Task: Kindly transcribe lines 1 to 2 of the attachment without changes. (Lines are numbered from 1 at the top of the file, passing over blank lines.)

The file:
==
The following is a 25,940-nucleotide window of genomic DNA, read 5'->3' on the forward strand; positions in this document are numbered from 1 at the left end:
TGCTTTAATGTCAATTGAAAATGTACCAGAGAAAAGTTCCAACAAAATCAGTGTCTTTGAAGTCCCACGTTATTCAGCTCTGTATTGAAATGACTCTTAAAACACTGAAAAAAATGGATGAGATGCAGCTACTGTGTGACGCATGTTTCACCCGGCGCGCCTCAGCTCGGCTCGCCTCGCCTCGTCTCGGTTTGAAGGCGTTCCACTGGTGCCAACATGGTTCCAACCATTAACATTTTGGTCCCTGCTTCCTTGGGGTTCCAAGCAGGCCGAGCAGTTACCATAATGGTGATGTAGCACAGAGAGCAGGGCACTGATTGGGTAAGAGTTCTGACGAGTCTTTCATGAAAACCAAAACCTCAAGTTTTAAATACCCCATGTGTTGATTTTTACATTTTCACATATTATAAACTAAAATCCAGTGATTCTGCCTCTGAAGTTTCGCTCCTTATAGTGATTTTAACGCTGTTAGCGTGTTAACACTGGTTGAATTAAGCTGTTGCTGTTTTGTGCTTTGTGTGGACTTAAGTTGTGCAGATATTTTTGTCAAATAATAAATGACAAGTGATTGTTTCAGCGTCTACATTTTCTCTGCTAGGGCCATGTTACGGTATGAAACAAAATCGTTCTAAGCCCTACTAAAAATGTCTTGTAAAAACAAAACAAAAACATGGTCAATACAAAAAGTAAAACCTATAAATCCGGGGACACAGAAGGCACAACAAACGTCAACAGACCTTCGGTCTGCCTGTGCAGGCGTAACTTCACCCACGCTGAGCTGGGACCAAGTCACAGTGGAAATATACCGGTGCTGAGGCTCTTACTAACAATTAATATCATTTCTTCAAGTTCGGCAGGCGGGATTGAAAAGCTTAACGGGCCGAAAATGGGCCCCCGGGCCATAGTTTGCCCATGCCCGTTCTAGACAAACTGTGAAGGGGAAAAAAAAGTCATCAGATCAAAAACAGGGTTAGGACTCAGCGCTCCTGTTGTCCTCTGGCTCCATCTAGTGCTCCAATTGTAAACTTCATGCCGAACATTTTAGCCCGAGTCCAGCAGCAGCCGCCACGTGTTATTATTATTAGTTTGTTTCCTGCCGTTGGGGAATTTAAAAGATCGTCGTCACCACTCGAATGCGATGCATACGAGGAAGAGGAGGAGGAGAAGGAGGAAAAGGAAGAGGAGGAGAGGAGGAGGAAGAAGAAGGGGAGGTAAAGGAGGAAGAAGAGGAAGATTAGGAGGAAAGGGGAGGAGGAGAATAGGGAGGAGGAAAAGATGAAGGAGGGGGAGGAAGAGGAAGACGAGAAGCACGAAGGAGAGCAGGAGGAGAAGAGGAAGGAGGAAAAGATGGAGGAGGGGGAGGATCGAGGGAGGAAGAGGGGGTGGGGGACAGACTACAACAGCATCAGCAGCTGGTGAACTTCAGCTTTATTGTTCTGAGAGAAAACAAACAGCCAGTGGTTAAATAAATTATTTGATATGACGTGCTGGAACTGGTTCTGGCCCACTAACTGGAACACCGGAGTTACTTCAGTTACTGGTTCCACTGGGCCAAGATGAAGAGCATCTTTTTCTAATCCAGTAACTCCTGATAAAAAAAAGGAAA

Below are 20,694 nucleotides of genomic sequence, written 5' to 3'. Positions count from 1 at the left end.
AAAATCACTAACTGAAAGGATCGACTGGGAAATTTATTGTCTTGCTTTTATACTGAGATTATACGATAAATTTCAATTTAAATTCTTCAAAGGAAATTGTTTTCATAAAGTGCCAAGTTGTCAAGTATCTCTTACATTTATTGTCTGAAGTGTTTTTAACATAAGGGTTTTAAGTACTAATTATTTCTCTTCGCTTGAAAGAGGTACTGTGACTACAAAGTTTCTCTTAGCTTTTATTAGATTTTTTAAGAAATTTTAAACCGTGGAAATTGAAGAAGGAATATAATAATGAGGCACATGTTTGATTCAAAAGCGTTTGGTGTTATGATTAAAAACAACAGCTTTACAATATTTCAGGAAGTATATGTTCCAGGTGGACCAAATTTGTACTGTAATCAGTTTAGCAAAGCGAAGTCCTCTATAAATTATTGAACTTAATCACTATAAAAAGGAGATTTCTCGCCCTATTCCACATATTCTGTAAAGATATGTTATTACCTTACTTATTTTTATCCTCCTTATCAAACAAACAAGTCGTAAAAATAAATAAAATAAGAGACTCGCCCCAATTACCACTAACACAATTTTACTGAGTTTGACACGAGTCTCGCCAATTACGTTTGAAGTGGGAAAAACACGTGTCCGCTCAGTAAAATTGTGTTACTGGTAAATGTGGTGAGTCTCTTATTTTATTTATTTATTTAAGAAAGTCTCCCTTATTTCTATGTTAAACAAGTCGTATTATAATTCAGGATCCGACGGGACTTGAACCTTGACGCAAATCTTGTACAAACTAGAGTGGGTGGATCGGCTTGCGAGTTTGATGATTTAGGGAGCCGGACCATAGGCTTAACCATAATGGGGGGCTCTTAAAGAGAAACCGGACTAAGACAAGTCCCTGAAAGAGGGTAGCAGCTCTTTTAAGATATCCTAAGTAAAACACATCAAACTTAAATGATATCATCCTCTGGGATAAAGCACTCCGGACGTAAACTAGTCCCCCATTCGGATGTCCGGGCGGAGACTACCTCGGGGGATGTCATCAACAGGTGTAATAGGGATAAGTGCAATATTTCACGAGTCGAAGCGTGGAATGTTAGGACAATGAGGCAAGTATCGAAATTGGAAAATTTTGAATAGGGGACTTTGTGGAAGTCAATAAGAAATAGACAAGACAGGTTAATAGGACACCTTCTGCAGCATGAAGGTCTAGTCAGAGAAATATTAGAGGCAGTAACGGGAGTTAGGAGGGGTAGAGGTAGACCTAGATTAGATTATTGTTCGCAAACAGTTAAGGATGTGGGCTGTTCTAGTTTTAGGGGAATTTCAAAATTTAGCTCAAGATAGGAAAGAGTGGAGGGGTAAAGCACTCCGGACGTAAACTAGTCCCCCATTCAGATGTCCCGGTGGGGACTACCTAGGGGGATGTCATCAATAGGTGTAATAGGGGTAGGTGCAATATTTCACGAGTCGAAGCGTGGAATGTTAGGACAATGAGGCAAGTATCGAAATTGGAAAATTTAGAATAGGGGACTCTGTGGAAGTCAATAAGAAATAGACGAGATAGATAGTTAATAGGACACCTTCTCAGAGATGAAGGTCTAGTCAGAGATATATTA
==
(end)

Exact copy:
The following is a 25,940-nucleotide window of genomic DNA, read 5'->3' on the forward strand; positions in this document are numbered from 1 at the left end:
TGCTTTAATGTCAATTGAAAATGTACCAGAGAAAAGTTCCAACAAAATCAGTGTCTTTGAAGTCCCACGTTATTCAGCTCTGTATTGAAATGACTCTTAAAACACTGAAAAAAATGGATGAGATGCAGCTACTGTGTGACGCATGTTTCACCCGGCGCGCCTCAGCTCGGCTCGCCTCGCCTCGTCTCGGTTTGAAGGCGTTCCACTGGTGCCAACATGGTTCCAACCATTAACATTTTGGTCCCTGCTTCCTTGGGGTTCCAAGCAGGCCGAGCAGTTACCATAATGGTGATGTAGCACAGAGAGCAGGGCACTGATTGGGTAAGAGTTCTGACGAGTCTTTCATGAAAACCAAAACCTCAAGTTTTAAATACCCCATGTGTTGATTTTTACATTTTCACATATTATAAACTAAAATCCAGTGATTCTGCCTCTGAAGTTTCGCTCCTTATAGTGATTTTAACGCTGTTAGCGTGTTAACACTGGTTGAATTAAGCTGTTGCTGTTTTGTGCTTTGTGTGGACTTAAGTTGTGCAGATATTTTTGTCAAATAATAAATGACAAGTGATTGTTTCAGCGTCTACATTTTCTCTGCTAGGGCCATGTTACGGTATGAAACAAAATCGTTCTAAGCCCTACTAAAAATGTCTTGTAAAAACAAAACAAAAACATGGTCAATACAAAAAGTAAAACCTATAAATCCGGGGACACAGAAGGCACAACAAACGTCAACAGACCTTCGGTCTGCCTGTGCAGGCGTAACTTCACCCACGCTGAGCTGGGACCAAGTCACAGTGGAAATATACCGGTGCTGAGGCTCTTACTAACAATTAATATCATTTCTTCAAGTTCGGCAGGCGGGATTGAAAAGCTTAACGGGCCGAAAATGGGCCCCCGGGCCATAGTTTGCCCATGCCCGTTCTAGACAAACTGTGAAGGGGAAAAAAAAGTCATCAGATCAAAAACAGGGTTAGGACTCAGCGCTCCTGTTGTCCTCTGGCTCCATCTAGTGCTCCAATTGTAAACTTCATGCCGAACATTTTAGCCCGAGTCCAGCAGCAGCCGCCACGTGTTATTATTATTAGTTTGTTTCCTGCCGTTGGGGAATTTAAAAGATCGTCGTCACCACTCGAATGCGATGCATACGAGGAAGAGGAGGAGGAGAAGGAGGAAAAGGAAGAGGAGGAGAGGAGGAGGAAGAAGAAGGGGAGGTAAAGGAGGAAGAAGAGGAAGATTAGGAGGAAAGGGGAGGAGGAGAATAGGGAGGAGGAAAAGATGAAGGAGGGGGAGGAAGAGGAAGACGAGAAGCACGAAGGAGAGCAGGAGGAGAAGAGGAAGGAGGAAAAGATGGAGGAGGGGGAGGATCGAGGGAGGAAGAGGGGGTGGGGGACAGACTACAACAGCATCAGCAGCTGGTGAACTTCAGCTTTATTGTTCTGAGAGAAAACAAACAGCCAGTGGTTAAATAAATTATTTGATATGACGTGCTGGAACTGGTTCTGGCCCACTAACTGGAACACCGGAGTTACTTCAGTTACTGGTTCCACTGGGCCAAGATGAAGAGCATCTTTTTCTAATCCAGTAACTCCTGATAAAAAAAAGGAAA